Double Meaning: Margaret Atwood on Pauline

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Author : (Rebecca Anne Clark)
Singing Valentines / Valentins chantants

Poet. Trailblazer. Canadian luminary. These descriptors apply as much to Margaret Atwood as they do to the subject of her first libretto, E. Pauline Johnson. While many will instantly recognize Atwood as the contemporary First Lady of CanLit, it is only in the last few decades that Johnson’s life and work have experienced a renaissance on the Canadian cultural scene. Pauline Johnson has become more relevant than ever in an era in which the subjects of her writing – First Nations issues, biculturalism and multiculturalism, women and sexuality, and Canadian identity – are hotly discussed.

Pauline Johnson c 1895Born in 1861 to a Mohawk chief father and an English Quaker mother, Johnson made a name for herself by touring Canada and England, giving dramatic performances of her work. Capitalizing on her bicultural identity, she would give the first act of her performance as a “Mohawk princess”, costumed in a buckskin dress, wampum belt, and bear claw necklace to recite dramatic ballads of Aboriginal mythology. For the second act, she transformed into a proper English lady, delivering lyric poetry clad in a silk gown. Audiences were thrilled by her depictions of First Nations life, conveyed in the familiar style of classic English poetry.

Johnson began publishing poetry in magazines in 1883 and gave her first public reading in 1892, launching her career as a performer. Her first volume of poetry, The White Wampum, was published in 1895. In 1886, she adopted the name of her great-grandfather: Tekahionwake, which fittingly means “double wampum” or “double life” (cleverly translated by Atwood as “double-stranded”). Before her death, she published two more volumes of poetry – Canadian Born and Flint and Feather, as well as Legends of Vancouver, a collection of short fiction. By 1909, Johnson’s failing health forced her to retire to Vancouver. Despite her success, she struggled financially and physically in the last years of her life; she died a slow, painful death of breast cancer at 51. Though her books had been selling faster than they could be printed at the time of her death, with the rise of Modernist poetry her work fell out of fashion, and for a time, she was all but forgotten by Canadian editors.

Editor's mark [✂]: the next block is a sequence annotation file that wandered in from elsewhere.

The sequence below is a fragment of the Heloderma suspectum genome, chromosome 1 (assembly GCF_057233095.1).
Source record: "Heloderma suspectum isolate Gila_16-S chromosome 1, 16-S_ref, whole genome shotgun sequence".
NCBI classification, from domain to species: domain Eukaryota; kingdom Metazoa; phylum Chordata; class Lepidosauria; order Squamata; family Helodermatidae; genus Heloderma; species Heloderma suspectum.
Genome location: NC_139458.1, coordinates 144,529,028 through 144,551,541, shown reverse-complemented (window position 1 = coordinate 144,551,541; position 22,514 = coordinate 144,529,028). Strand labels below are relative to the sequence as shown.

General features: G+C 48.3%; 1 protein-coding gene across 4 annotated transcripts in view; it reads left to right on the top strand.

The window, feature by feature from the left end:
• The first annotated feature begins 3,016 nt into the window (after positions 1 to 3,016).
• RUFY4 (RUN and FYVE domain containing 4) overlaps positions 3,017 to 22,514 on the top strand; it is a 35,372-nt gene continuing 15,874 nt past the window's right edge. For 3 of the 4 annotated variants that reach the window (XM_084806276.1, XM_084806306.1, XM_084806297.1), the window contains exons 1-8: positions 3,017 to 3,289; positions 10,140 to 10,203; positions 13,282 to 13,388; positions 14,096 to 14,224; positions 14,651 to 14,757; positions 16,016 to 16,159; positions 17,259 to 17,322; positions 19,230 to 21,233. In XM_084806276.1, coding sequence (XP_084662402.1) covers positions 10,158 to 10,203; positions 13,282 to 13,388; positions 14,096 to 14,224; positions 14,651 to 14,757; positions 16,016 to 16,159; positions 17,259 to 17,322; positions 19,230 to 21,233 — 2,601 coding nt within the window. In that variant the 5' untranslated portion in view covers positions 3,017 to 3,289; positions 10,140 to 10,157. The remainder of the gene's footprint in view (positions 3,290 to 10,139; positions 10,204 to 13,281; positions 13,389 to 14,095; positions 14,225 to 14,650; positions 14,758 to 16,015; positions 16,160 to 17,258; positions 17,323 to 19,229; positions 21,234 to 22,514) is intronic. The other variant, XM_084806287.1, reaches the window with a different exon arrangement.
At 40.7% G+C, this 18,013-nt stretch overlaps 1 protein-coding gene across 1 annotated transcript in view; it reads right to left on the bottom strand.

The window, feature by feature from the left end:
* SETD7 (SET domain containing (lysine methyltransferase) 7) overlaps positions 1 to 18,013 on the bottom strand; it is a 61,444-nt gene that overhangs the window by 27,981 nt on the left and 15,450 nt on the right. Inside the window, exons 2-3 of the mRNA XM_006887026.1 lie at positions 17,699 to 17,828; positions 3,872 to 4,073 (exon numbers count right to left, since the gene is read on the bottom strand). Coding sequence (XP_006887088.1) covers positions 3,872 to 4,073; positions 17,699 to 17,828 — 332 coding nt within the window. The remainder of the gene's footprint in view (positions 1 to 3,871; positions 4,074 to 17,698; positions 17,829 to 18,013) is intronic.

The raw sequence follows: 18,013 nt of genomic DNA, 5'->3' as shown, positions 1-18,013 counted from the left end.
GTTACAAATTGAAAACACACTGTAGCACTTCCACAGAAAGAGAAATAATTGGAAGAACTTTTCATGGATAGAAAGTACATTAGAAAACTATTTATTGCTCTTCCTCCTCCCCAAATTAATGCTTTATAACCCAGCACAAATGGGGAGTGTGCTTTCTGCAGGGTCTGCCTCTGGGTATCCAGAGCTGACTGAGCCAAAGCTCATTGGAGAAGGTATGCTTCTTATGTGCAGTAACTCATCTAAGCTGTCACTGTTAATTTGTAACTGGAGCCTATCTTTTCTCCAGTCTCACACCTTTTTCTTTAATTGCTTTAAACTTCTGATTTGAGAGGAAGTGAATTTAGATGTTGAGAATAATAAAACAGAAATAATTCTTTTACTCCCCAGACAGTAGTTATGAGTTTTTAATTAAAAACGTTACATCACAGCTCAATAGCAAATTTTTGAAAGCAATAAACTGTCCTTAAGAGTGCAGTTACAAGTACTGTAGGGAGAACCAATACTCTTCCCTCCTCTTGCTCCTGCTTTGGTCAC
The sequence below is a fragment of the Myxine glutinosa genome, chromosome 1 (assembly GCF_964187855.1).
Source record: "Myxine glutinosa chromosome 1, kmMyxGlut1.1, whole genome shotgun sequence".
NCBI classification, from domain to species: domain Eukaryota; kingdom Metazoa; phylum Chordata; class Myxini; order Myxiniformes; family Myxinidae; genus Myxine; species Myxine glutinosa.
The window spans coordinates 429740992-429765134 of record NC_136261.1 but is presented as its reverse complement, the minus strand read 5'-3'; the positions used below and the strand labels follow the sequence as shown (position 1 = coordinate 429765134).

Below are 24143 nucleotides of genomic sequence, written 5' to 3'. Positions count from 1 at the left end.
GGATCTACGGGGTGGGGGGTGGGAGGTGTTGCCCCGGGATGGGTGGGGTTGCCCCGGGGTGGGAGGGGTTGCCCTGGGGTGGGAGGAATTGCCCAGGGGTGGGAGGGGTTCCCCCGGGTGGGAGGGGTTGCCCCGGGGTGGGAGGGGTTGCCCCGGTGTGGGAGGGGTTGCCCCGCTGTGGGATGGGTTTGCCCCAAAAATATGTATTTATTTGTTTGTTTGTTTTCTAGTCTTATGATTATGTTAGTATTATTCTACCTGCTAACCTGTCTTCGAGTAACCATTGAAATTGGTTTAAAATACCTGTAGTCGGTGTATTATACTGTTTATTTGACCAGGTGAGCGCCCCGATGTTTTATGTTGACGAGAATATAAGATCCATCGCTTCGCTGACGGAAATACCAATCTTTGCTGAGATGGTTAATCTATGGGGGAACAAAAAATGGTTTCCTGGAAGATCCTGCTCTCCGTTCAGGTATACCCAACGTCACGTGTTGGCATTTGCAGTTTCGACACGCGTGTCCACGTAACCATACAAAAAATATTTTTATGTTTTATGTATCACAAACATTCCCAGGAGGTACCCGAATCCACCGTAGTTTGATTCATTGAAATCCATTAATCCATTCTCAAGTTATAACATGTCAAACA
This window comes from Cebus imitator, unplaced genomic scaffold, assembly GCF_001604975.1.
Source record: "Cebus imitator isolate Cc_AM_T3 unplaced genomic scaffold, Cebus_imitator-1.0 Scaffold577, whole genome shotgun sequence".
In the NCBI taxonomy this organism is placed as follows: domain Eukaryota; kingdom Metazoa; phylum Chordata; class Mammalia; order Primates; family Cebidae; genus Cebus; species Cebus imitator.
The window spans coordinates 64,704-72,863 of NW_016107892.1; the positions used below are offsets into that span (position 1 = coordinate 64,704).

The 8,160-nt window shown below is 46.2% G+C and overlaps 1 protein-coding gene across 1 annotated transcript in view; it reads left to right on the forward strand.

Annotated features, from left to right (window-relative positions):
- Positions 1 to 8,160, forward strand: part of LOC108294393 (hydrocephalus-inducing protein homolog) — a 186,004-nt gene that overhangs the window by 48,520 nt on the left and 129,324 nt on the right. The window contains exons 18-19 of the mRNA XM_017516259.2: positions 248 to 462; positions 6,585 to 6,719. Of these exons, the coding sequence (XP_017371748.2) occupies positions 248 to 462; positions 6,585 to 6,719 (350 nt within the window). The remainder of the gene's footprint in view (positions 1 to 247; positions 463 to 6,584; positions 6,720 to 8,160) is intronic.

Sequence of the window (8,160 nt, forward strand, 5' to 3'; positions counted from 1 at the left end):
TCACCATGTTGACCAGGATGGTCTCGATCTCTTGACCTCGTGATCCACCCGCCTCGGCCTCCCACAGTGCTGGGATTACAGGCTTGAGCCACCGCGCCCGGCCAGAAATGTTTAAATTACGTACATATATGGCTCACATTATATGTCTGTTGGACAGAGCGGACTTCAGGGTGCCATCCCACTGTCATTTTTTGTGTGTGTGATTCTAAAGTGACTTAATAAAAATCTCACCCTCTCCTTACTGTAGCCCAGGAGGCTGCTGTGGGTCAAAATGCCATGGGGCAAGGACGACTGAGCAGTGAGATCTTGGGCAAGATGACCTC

Today, there is still controversy surrounding Johnson’s work. Critics can’t seem to agree on whether it was her poetry or her performances that deserve recognition. “Why not both?” asks Atwood. “She was a pioneer. She led a fascinating and brave life – and, in Canada, went where no woman writer had gone before.”

Atwood has admired Johnson since childhood, when she discovered the poet “in public school, believe it or not, in the late 1940s. ‘The Pilot of the Plains’ was in the school reader. It was a ghost story, so naturally of interest to a child of that age (me).” Her love of Johnson’s dramatic poetry persisted, and as she explains, “I put her back into the Oxford Book of Canadian Verse in English in 1983.” Atwood included “Ojistoh”, which she described as “a hair-raiser about rape and murder”, as well as the pastoral “Marshlands”. “I’d heard all this stuff about her being inferior to [Archibald] Lampman,” says Atwood, “but she is a creditable nineteenth-century poet in her own right – in her lyric work. Her dramatic work is often on par with, for example, Longfellow.”

What of the days when we two dreamed together?
Days marvellously fair,
As lightsome as a skyward floating feather
Sailing on summer air—
Summer, summer, that came drifting through
Fate’s hand to me, to you. […]

Have you no longing to re-live the dreaming,
Adrift in my canoe?
To watch my paddle blade all wet and gleaming
Cleaving the waters through?
To lie wind-blown and wave-caressed, until
Your restless pulse grows still?

What need of question, what of your replying?
Oh! well I know that you
Would toss the world away to be but lying
Again in my canoe,
In listless indolence entranced and lost,
Wave-rocked, and passion tossed. […]

Ah me! my paddle failed me in the steering